[SYMPOSIUM] BOOK CLUB
#1 Kant: What is Enlightenment?
The reading for our first meeting is an article published in 1784 by Immanuel Kant, titled An Answer to the Question: What is Enlightenment? This short article addresses the topics of autonomy and critique, founding concepts of the Enlightenment, which continue to shape our understanding of individual freedom and the role of art in society. Please read the text and bring it with you to the meeting, along with your questions or comments.
DOWNLOAD: Kant, Immanuel (1784). An Answer to the Question What Is Enlightenment? Berlinische Monatsschrift. Dec 1784, pp. 481-494.
What, then, is this event that is called the Aufklärung [Enlightenment] and that has determined, at least in part, what we are, what we think, and what we do today? (Foucault, Michel (1984). What is Enlightenment? In The Foucault Reader, Paul Rabinow ed. New York: Pantheon, pp. 32-50)
Kant’s article An Answer to the Question: What Is Enlightenment? was published in Berlinische Monatsschrift an Enlightenment journal, in December 1784.
It was one of many responses to a question in an article the previous year by Johann Friedrich Zollner. Zollner railed against the institution of civil marriage, an idea suggested in an earlier article by the journal’s editor Johann Erich Biester (September 1782).
Biester claimed that associating marriage with religion was contrary to Enlightenment ideals. Zollner argued that marriage required the stability that only religion could provide.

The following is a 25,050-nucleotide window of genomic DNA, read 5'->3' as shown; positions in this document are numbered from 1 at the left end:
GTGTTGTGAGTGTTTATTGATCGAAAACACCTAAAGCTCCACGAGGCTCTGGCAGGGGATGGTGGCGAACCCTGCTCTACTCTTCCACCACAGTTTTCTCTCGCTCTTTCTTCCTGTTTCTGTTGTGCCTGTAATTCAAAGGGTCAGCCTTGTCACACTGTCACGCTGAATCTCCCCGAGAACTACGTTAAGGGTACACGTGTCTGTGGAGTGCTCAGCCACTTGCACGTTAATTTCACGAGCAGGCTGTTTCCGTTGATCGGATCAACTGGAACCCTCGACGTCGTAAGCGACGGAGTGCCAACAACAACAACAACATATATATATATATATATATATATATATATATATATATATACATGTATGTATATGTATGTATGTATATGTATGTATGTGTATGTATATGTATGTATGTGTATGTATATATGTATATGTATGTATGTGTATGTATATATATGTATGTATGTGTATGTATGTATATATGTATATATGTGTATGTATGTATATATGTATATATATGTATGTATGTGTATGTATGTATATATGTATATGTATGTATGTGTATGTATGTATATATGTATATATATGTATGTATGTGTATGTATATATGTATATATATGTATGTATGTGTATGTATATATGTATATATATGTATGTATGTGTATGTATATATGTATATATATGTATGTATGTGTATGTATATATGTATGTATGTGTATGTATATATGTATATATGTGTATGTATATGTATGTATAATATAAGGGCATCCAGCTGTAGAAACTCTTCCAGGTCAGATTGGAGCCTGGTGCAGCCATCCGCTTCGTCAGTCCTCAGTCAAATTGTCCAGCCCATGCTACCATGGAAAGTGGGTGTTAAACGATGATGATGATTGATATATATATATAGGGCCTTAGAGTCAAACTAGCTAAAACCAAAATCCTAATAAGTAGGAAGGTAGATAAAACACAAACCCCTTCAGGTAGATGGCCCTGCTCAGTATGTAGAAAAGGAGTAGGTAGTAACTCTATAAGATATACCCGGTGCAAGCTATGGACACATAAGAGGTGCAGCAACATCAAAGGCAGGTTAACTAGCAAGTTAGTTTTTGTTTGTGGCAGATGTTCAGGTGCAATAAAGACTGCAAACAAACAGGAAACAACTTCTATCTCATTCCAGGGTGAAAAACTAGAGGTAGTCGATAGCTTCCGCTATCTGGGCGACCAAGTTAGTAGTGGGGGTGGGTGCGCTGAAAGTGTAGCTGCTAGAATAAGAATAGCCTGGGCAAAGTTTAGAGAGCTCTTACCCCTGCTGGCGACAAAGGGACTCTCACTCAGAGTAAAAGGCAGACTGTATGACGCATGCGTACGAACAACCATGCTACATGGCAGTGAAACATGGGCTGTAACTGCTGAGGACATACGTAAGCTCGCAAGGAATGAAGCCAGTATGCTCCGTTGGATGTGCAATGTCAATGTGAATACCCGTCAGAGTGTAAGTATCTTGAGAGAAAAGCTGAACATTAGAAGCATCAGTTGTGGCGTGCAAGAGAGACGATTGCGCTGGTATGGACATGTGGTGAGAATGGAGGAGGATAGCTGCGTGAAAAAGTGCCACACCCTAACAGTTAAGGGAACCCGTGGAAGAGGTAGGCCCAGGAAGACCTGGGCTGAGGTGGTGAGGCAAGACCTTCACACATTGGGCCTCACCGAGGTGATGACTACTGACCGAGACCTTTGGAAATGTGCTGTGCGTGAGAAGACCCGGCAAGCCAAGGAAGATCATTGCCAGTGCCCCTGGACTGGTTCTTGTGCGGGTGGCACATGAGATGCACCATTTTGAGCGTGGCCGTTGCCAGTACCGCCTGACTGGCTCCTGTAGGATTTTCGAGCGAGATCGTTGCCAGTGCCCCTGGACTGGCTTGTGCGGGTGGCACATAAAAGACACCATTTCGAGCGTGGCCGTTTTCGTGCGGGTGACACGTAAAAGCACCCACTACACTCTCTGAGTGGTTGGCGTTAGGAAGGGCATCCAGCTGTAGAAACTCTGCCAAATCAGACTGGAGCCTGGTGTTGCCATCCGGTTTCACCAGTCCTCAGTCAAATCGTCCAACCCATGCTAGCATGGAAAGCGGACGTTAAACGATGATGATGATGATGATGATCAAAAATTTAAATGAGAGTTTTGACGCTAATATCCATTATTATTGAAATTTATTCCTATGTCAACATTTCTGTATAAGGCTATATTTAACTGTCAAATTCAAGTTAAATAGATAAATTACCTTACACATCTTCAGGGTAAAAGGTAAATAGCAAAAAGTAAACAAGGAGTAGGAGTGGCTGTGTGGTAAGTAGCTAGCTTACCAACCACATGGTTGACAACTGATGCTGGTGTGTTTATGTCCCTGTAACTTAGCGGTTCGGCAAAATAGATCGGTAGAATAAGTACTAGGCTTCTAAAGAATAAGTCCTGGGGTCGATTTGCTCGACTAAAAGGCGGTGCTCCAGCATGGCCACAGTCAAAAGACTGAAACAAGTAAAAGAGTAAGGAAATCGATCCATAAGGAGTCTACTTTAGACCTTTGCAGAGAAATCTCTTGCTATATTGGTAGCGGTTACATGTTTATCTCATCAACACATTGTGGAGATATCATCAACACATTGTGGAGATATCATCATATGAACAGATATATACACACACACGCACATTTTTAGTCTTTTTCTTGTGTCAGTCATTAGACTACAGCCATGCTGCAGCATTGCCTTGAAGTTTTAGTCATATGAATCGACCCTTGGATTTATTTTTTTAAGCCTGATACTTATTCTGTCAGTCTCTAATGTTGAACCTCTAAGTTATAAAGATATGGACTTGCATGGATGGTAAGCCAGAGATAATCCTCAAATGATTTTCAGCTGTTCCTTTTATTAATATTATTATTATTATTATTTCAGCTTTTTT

The very foundations of morality were being shaken, Zollner wrote, and cautioned against “confusing the hearts and minds of the people in the name of Enlightenment” (Steve Naragon and JF Zollner quoted in Kant, Immanuel (2013/1784). Beantwortung der Frage: Was ist Aufklärung? Trans and notes Daniel Fidel Ferrer. Creative Commons General Public License Attribution, Non-Commercial, version 3.0).
Suggested further reading
- Foucault, Michel (1984). What is Enlightenment? In The Foucault Reader, Paul Rabinow ed. New York: Pantheon, pp. 32-50.
- Foucault, Michel (2007/1979). What is Critique? In The Politics of Truth, intro John Rajchman, Sylvere Lotringer ed. Los Angeles: Semiotext(e), pp. 41-81.
- Butler, Judith (2002). What is Critique? An Essay on Foucault’s Virtue. In The Political, David Ingram ed. Boston: Blackwell, pp. 212–228.
- Adorno, Theodor & Max Horkheimer (2002/1947). Dialectic of Enlightenment. Philosophical Fragments. Trans Edmund Jephcott, Gunzelin Schmid Noerr ed. Stanford: Stanford University Press.